Priorities. It's how we live our lives, isn't it? In fact, we can't live our lives without them.
Which is more important? Go to the movies? Stay home and save the money? Stay home sick and risk losing one's job because they're not that understanding about such things? Or go to work and risk having it get worse and then you lose even more time?
Some priorities are easy. Some get complicated. To others, our complicated priorities generally aren't complicated at all. For some reason we can all see with perfect vision and clarity when it's somebody else confronted with a dilemma. But seldom when it's ourselves.
I have canceled most of my medical visits over the past eight months. Why? Because we don't have health insurance and we also don't have a lot of money. So I skipped my diabetes doctor. Canceled my heart scan. Canceled my colonoscopy (not a difficult decision). And have skipped going to the dentist.
The result is I now have at least two teeth with fillings falling out. One major. Back to that. A few years ago I went two years with broken teeth until we saved up the money to pay for repairs.
My feet have also swollen. My long, slender toes now look like stubby little sausages. The skin is stretched to where it actually hurts. The feet feel both warm and cold at the same time.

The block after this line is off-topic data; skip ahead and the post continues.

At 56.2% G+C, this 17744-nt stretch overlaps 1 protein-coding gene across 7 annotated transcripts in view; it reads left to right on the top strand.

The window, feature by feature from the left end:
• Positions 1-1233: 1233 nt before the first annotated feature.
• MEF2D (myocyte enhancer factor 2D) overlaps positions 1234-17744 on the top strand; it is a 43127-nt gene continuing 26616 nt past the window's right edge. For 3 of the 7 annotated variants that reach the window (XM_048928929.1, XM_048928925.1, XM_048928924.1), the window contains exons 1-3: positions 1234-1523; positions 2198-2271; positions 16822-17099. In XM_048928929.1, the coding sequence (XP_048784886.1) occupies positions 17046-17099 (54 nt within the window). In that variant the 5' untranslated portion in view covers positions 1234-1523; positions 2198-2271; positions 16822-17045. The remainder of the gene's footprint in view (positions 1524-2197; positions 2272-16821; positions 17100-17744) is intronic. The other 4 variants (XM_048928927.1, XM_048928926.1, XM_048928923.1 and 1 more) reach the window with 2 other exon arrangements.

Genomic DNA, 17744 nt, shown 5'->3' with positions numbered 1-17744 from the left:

Getting these things taken care of is important to me. PAYING somebody to help me deal with it is important to somebody. I have been in debt to medical facilities before. The only creditors worse are banks and the government. So, the choice: Go to the doctor when I know I can't pay for it and will then get phone call after phone call every night of the week for the rest of my life demanding payment; Or not go to the doctor and know that I am slowly but surely killing myself?
I have chosen the second of those two choices.
But that doesn't amaze me. For me, the choice was obvious and hardly worth debating. What amazes me is what took place this week.
Spouse and I stopped at the vet to get Firestar more food. He was out. And after he nearly died he's been on a special diet food only available at the vet. It's expensive, but it lasts a long time. Only it's prescription. So in order for us to continue to purchase it, we had to bring Firestar in to be examined.
So I did.
I spent $66 so Firestar could eat special food which prevents him from getting sick and dying. But I won't go myself.
I based this one on the truth that Firestar's condition is not of his doing. At all. All of my problems are my own fault.
Firestar has no choice in his life. His health is in my hands, not his paws.
I am responsible now for both of our lives. But it's easier to let mine slip than his.
Why is that? He's just a cat.
Except - he isn't. Is he?